The images of the holly and the ivy, which on the surface promised permanence, are further problematized by their intertextual relations. As Volosinov says, signs are without exception social, and exist in “interindividual territory,” [7] and the connections are especially insistent in the case of highly conventional texts. The other texts relevant to the poem’s interpretation, however, do not decode it in any simple way, providing unequivocal meanings to be inserted automatically once the key is known. Rather, as is typical of literary convention, interpretation becomes more complicated and polysemic as more texts are taken into account.

One willing to venture into the dubious realm of authorial intention would be rewarded to find that this poem is attributed to Henry VIII, but, without straying from the purely textual, the holly and the ivy are inescapably and deeply ambiguous. Among the other poems that Greene prints that use the motif of the holly and the ivy, the two plants are never equivalent or even harmoniously complementary. Among their common conventional significations is the male/female polarity apparent in “as the holy grouth grene,” but it more often appears in poetry (and in ritual) as a conflict or a tension than as a straight love story. The refrain of one carol says:


Nay, iuy, nay, hyt shal not be, iwys;
Let holy hafe the maystery, as the manner ys. [8]


This poem goes on to associate the holly with warmth, health, joy, and maleness, while the ivy is assigned cold, illness, sorrow, and femaleness.

In “here commys Holly, that is so gent” [9] holly has in fact gained the mastery called for in the previous poem to such an extent that the ivy has vanished altogether. What remains is a vaunt of holly from within the hall, still identified with maleness and power. This tendency is carried to the point of caricature in the version in Sharp’s English Folk Songs from the Southern Appalachians where the lovers have become a married couple, and the husband, finding “all my pleasure turned to woe,” cuts a switch of greenery with which to beat his wife into submission. [10]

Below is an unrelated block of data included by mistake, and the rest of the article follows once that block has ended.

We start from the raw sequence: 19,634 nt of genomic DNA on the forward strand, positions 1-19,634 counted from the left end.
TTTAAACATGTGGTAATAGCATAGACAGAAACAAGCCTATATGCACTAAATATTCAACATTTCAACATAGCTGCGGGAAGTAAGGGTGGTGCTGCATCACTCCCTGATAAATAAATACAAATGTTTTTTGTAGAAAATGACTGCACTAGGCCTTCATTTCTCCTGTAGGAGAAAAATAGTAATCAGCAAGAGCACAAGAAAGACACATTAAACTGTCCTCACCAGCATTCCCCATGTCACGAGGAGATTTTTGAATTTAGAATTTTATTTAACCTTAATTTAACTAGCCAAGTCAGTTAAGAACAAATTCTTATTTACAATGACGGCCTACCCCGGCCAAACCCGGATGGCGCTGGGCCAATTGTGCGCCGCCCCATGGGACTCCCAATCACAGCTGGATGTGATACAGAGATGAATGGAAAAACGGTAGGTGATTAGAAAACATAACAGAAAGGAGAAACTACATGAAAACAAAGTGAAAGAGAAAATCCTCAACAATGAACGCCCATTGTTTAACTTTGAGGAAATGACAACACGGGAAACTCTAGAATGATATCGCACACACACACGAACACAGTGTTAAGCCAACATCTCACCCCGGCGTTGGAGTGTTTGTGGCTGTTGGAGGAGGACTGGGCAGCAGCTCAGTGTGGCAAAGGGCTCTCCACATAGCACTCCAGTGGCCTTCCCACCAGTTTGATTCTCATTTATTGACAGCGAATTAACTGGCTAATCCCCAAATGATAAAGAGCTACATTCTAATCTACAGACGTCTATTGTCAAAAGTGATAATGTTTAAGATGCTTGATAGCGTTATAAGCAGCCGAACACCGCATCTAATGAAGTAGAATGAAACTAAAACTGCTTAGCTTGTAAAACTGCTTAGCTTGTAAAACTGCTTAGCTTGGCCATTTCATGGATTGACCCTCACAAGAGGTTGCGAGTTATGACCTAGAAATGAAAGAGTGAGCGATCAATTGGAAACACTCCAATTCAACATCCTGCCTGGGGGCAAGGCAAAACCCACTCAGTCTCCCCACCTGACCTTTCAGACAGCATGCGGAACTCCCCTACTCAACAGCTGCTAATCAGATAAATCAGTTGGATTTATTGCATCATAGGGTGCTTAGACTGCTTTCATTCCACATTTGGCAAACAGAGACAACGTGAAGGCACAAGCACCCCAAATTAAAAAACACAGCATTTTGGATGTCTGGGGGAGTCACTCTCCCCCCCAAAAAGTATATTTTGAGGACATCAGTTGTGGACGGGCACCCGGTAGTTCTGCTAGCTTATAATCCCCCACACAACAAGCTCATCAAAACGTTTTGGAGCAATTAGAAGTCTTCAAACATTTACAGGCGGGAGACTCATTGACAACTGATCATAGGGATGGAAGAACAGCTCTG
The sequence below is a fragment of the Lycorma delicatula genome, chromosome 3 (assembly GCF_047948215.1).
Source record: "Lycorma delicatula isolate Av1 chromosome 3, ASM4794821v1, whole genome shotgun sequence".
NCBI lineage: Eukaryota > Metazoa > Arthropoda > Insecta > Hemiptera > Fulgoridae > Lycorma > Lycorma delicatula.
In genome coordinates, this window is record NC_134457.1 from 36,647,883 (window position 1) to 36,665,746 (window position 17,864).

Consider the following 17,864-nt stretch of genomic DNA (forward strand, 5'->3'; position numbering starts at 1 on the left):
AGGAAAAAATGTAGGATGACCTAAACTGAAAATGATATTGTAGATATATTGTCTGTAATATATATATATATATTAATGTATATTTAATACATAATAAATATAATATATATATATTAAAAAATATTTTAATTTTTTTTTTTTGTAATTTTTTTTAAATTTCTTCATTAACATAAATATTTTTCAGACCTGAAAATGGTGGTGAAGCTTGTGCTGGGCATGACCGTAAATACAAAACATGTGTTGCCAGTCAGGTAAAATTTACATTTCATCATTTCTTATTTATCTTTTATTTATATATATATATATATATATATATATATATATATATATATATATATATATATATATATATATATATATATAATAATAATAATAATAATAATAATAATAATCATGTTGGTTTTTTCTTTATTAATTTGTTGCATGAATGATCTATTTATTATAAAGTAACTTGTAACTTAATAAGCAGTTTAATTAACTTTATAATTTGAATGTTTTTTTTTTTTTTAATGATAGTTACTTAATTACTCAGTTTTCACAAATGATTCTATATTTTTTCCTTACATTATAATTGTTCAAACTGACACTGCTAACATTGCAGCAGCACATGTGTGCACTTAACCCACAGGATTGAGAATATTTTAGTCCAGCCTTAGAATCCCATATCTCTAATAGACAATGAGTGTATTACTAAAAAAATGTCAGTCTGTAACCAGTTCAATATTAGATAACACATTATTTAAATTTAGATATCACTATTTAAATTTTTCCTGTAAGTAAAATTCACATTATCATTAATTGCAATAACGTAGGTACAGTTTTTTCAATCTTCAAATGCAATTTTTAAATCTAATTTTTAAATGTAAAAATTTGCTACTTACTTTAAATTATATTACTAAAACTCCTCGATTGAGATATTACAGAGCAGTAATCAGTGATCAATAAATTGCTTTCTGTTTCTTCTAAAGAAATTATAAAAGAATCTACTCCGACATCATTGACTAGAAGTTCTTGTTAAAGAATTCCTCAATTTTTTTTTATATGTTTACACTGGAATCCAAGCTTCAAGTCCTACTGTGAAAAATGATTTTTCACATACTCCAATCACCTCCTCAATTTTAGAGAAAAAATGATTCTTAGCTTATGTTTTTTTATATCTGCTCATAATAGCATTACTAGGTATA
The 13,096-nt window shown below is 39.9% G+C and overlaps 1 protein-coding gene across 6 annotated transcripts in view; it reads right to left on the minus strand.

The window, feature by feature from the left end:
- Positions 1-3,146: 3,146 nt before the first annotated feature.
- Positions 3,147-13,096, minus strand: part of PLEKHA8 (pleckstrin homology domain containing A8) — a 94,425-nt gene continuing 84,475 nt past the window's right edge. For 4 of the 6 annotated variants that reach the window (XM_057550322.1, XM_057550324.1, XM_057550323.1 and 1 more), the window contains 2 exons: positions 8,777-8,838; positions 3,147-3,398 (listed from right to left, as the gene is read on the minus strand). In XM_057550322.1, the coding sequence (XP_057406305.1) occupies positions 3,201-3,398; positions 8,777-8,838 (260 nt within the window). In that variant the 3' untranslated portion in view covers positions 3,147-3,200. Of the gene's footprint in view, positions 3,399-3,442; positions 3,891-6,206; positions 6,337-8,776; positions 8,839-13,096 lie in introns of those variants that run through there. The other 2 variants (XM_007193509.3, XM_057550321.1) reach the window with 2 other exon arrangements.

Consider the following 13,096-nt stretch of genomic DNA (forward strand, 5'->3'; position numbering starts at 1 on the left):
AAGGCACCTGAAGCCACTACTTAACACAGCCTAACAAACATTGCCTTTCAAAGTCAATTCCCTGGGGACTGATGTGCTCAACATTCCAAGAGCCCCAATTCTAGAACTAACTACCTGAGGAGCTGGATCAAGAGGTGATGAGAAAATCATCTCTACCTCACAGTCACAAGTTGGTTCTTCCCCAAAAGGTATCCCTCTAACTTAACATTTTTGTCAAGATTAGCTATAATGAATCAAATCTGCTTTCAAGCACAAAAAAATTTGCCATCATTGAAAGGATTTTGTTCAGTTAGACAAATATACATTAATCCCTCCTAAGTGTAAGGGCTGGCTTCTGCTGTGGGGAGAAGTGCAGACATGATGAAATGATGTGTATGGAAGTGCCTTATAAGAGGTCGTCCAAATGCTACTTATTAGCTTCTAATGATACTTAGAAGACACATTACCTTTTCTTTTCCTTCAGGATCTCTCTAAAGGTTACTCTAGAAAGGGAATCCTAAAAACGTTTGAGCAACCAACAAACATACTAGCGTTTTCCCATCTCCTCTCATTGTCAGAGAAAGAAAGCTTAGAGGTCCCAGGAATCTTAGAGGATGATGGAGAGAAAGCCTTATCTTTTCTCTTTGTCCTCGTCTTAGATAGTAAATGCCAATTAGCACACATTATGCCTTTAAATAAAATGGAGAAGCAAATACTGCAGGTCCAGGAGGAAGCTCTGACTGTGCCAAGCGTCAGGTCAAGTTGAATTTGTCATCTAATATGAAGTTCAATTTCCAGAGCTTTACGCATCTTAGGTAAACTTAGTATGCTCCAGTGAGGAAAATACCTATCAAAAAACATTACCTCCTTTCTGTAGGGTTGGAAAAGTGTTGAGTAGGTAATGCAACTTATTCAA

Thus real stable domesticity transforms the lyric longing of the older text into ironic burlesque. The familiar Christmas carol “The Holy and the Ivy,” which, though not printed until the early 18th century, doubtless has roots in the Middle Ages, belongs to a different branch of the same tradition. Declaring that “the holly bears the crown,” it marshals all the machinery of supernatural divinity to bolster the claim. [11]

On the other hand, Greene prints three poems which celebrate the ivy and exclude the holly. [12] In the first two the ivy is identified with the semi-deified figure of Mary, and in the third it is praised for its more natural attributes as a medicine, an aid against soil erosion, and the like.

The meaning of the holly-ivy complex is thus clearly not reducible to specific substitutable terms. It is closer to the sort of structure Riffaterre calls a “geometry of extremes” and an “abstract dialectic.” [13] The polarities available from the handful of texts already surveyed would look something like this:


immortal/mortal

male/female

source of pleasure/source of pain